J Cancer 2012; 3:262-268. doi:10.7150/jca.4161
A Mathematical Model of Human Papillomavirus (HPV) in the United States and its Impact on Cervical Cancer
Department of Mathematics and Computer Science, Alabama State University, 915 S. Jackson St., Montgomery, AL 36101, USA.
Lee SL, Tameru AM. A Mathematical Model of Human Papillomavirus (HPV) in the United States and its Impact on Cervical Cancer. J Cancer 2012; 3:262-268. doi:10.7150/jca.4161. Available from http://www.jcancer.org/v03p0262.htm
Background: Mathematical models can be useful tools in exploring disease trends and health consequences of interventions in a population over time. Most cancers, in particular cervical cancer, have long incubation periods. The time from acquisition of HPV infection to development of invasive cancer can be up to two decades or more. Mathematical models can be used to translate short-term findings from prevention and mitigations trials into predictions of long-term health outcomes. The main objective of this paper is to develop a mathematical model of HPV for African American women (AAW) in the United States and give quantitative insight into current U.S. prevention and mitigations against cervical cancer.
Methods: A compartmental mathematical model of the cycle of HPV that includes the choices individuals make once they become infected; treatment versus no treatment, was developed. Using this mathematical model we evaluated the impact of human papillomavirus (HPV) on a given population and determined what could decrease the rate at which AAW become infected. All state equations in the model were approximated using the Runge-Kutta 4th order numerical approximation method using MatLab software.
Results: In this paper we found that the basic reproductive number ROU is directly proportional to the rate of infectivity of HPV and the contact rate in which a human infects another human with HPV. The ROU was indirectly proportional to the recovery rate plus the mortality by natural causes and the disease. The second ROT is also directly proportional to the rate of infectivity of HPV and contact rate in which humans infect another human with HPV and indirectly proportional to the recovery rate plus the mortality from HPV related cause and natural causes. Based on the data of AAW for the parameters; we found that ROU and ROT were 0.519798 and 0.070249 respectively. As both of these basic reproductive numbers are less than one, infection cannot therefore get started in a fully susceptible population, however, if mitigation is to be implemented effectively it should focus on the HPV untreated population as ROT is greater than 0.5.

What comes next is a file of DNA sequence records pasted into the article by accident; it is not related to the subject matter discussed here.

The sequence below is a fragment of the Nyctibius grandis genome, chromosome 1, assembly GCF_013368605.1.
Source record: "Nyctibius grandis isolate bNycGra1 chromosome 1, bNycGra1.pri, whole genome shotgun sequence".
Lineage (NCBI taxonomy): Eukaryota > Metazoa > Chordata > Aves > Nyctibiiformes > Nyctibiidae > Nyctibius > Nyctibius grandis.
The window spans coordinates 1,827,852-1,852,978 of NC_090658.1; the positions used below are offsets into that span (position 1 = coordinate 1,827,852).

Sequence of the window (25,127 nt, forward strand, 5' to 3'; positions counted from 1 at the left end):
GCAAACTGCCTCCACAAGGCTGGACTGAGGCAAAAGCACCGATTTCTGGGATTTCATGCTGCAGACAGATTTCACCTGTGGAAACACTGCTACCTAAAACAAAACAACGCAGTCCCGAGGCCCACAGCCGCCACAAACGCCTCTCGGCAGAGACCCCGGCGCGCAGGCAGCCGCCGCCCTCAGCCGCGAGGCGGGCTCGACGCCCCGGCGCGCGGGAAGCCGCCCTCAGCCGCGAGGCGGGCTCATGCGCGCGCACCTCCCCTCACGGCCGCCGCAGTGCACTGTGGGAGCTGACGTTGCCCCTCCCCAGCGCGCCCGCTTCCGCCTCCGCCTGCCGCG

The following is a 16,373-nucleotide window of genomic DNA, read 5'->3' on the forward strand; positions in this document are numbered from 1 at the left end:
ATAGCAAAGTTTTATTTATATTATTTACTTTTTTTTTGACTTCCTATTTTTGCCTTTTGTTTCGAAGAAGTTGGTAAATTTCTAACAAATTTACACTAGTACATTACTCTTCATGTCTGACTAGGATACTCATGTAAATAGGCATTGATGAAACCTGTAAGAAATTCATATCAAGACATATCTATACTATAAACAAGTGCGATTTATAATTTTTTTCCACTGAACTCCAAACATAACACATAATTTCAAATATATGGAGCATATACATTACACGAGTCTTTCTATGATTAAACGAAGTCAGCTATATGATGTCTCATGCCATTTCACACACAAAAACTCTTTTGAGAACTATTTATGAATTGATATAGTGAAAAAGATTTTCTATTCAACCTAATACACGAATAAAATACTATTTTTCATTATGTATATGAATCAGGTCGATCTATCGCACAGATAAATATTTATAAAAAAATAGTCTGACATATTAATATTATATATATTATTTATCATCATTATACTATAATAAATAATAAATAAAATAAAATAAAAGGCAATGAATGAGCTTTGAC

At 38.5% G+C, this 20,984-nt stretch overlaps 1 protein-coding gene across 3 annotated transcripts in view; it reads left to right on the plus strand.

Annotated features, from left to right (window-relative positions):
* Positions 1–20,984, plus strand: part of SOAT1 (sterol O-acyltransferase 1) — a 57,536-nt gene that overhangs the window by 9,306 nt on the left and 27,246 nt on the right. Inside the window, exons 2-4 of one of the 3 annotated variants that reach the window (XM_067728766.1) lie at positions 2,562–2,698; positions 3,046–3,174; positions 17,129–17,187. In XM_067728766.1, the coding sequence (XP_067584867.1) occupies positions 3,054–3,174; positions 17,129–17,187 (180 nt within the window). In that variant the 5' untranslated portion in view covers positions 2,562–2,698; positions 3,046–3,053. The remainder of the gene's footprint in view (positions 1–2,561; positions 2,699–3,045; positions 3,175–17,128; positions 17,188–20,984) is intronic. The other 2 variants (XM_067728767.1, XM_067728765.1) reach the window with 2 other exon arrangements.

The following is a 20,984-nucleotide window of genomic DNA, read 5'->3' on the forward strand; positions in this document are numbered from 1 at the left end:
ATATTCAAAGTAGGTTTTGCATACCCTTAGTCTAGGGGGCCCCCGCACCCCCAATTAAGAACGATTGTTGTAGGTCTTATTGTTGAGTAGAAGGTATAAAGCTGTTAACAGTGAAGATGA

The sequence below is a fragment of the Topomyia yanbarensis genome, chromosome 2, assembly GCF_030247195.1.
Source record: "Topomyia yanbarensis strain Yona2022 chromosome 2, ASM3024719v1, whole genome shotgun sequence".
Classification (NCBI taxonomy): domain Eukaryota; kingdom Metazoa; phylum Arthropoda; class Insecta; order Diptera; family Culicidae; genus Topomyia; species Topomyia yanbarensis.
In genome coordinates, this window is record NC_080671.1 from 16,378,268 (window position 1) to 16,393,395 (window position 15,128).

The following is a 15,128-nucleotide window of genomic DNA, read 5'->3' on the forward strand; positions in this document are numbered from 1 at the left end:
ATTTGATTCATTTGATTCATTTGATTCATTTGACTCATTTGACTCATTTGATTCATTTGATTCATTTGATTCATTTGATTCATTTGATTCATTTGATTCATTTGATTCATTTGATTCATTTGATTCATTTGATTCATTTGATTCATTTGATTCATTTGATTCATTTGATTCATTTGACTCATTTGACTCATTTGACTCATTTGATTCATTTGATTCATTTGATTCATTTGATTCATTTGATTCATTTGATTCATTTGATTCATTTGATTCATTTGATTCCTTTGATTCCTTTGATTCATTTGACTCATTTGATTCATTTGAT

Conclusion: Mathematical models, from individual and population perspectives, will help decision makers to evaluate different prevention and mitigation measures of HPV and deploy synergistically to improve cancer outcomes. Integrating the best-available epidemiologic data, computer-based mathematical models used in a decision-analytic framework can identify those factors most likely to influence outcomes and can help in formulating decisions that need to be made amidst considerable lack of data and uncertainty. Specifically, the model provides a tool that can accommodate new information, and can be modified as needed, to iteratively assess the expected benefits, costs, and cost-effectiveness of different policies in the United States. This model can help show the direct relationship between HPV and cervical cancer. If any of the rates change it will greatly impact the graphs. These graphs can be used to discover new methods of treatment that will decrease the rate of infectivity of HPV and Cervical cancer with time.
Keywords: Human Papillomavirus (HPV), reproductive number.